Before. Next question?

      --
      If you act on pie in the sky, you're likely to get pie in the face.
      • (Score: 0) by Anonymous Coward on Thursday June 08, @04:34PM (3 children)

        by Anonymous Coward on Thursday June 08, @04:34PM (#522658)

        Way to miss the point. The question should have been asked and answered in the article and summary, rather than in the comment section of a news aggregation site. Instead, we got a comparison that tells us nothing about the results of the different policies.

        • (Score: 2, Funny) by aristarchus on Thursday June 08, @07:44PM (2 children)

          by aristarchus (2645) on Thursday June 08, @07:44PM (#522762) Journal

          The question should have been asked and answered in the article and summary, rather than in the comment section of a news aggregation site. Instead, we got a comparison that tells us nothing about the results of the different policies.

          Obviously, the budget for answering things in the article or summary was cut in the last decade by Brownback of Brokeback and his Kansawian Republicans, so we'll be having none of that.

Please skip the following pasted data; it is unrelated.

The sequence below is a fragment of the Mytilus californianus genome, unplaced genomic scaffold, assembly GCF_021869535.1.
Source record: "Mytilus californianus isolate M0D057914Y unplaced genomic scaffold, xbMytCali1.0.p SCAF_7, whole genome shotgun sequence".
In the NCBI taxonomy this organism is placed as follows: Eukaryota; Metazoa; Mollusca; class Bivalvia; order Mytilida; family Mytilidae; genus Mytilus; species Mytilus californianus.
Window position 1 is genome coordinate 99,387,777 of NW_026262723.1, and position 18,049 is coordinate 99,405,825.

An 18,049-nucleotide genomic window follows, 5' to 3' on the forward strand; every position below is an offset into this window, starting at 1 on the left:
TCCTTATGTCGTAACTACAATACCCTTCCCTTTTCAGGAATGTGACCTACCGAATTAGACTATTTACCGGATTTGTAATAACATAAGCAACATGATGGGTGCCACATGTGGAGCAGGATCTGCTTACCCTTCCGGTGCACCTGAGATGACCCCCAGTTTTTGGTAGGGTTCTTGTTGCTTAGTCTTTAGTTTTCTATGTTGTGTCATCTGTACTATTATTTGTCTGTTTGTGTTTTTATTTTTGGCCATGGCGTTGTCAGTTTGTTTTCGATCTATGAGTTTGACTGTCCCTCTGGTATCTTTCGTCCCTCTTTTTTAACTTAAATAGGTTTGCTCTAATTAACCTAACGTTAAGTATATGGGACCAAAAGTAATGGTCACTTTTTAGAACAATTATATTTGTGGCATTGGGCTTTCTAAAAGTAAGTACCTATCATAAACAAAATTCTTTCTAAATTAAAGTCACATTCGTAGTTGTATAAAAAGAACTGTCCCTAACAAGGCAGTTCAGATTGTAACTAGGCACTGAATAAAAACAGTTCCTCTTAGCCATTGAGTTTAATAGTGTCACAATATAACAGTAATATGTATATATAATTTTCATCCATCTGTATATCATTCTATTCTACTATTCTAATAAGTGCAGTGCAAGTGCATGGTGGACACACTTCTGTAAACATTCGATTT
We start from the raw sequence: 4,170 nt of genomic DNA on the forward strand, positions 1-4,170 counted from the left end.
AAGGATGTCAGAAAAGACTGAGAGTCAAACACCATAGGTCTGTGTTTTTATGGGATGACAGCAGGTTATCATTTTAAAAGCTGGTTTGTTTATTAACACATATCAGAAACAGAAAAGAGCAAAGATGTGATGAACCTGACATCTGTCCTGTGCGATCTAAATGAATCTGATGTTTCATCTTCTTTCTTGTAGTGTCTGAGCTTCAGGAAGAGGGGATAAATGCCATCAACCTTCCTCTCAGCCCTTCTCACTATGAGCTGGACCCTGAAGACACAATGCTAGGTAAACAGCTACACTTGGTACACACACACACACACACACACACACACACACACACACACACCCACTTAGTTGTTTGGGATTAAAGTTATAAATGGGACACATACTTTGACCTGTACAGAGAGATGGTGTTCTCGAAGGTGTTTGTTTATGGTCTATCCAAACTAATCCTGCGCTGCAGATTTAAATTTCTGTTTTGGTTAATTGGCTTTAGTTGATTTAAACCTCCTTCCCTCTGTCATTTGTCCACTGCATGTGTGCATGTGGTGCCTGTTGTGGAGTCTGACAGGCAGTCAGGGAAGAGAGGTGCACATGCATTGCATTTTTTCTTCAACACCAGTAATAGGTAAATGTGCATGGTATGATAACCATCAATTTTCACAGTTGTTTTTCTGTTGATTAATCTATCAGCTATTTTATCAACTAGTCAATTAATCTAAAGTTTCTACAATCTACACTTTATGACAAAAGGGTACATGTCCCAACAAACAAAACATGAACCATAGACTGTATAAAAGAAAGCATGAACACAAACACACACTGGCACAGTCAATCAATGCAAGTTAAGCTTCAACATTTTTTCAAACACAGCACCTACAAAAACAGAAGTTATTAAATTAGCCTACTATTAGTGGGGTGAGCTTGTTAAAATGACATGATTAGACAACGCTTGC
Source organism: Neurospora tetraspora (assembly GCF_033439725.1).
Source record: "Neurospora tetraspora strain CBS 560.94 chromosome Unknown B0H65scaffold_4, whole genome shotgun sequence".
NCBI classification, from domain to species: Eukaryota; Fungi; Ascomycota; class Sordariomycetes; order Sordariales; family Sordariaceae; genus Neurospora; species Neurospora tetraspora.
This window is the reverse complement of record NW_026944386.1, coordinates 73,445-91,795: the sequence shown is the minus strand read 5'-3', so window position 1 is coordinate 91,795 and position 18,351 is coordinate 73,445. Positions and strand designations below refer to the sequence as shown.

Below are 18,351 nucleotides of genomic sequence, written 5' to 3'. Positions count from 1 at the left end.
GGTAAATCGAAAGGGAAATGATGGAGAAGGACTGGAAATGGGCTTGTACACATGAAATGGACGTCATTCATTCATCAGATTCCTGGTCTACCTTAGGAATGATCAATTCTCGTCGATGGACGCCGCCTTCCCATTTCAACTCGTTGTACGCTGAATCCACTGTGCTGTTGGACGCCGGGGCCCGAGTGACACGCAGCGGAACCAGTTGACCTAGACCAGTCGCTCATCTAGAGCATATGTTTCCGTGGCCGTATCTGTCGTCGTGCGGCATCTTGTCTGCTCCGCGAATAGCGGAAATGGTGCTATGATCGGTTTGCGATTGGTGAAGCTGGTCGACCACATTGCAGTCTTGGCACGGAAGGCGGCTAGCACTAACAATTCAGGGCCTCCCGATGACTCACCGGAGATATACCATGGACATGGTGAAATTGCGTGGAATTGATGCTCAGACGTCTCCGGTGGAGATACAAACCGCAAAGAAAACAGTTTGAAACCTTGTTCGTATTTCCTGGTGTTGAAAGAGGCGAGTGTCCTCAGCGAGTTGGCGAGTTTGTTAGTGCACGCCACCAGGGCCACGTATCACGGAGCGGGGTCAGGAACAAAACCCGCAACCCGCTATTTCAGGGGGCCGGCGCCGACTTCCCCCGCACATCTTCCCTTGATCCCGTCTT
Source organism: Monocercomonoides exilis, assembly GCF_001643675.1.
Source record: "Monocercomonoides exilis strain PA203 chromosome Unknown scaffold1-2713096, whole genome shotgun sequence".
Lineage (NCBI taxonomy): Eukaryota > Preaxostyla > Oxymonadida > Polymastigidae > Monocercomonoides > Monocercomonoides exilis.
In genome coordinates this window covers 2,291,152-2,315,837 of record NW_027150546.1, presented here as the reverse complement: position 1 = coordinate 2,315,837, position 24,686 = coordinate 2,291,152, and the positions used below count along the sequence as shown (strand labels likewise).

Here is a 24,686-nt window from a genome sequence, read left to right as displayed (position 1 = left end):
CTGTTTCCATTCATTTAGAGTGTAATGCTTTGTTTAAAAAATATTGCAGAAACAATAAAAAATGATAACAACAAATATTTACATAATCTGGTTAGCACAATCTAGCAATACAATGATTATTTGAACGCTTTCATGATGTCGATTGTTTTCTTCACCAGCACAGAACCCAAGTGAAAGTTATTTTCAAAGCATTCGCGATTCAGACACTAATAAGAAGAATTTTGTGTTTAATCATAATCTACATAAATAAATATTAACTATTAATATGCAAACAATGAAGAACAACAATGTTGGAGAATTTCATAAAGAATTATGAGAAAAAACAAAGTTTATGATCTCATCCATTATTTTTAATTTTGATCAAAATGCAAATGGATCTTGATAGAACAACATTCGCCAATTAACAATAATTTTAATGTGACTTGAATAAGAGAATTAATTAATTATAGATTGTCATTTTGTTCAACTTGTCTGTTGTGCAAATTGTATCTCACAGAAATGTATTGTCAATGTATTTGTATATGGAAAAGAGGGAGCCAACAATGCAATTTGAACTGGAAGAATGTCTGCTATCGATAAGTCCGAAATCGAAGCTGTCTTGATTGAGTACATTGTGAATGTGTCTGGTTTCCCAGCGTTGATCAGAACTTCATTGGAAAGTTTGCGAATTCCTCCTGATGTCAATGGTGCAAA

• (Score: -1, Troll) by Anonymous Coward on Thursday June 08, @08:15PM (1 child)

            by Anonymous Coward on Thursday June 08, @08:15PM (#522769)

            I see now that the article was constructed in this fashion in order to provide you with an opportunity for self-congratulation, since at least you are not as dumb as those stupid hicks from Kansas. That being the case, the articles omission of any useful data makes sense. Carry on.

            • (Score: 2) by aristarchus on Saturday June 10, @03:31PM

              by aristarchus (2645) on Saturday June 10, @03:31PM (#523503) Journal

              Nobody is as dumb as those stupid Republicans from Kansas, not even the Republicans from Kansas who are in the Legislature and voted to over-ride the Republican Gov'ner's veto. There was a book a while ago, titled "What's Wrong With Kansas". You should read it. But you can read, can't you? I have about had it up to here with all the Mu-fu**ing Republicans on this Mu-fu**ing Plain States!

              If you seriously cannot read, and still believe in trickling-down economic theories, there is also a movie: at the Whatsthematterwithkansas [whatsthematterwithkansas.com] web site. My Gawd, y'all, there's even a sequel?

    • (Score: -1, Flamebait) by Anonymous Coward on Thursday June 08, @03:53PM

      by Anonymous Coward on Thursday June 08, @03:53PM (#522638)

      What, you think anyone (and more specifically, anyone in Kansas) will listen to a reasoned analysis, using actual data? I wish you all the luck in the world, but I give you the same odds as an ice cube in hell.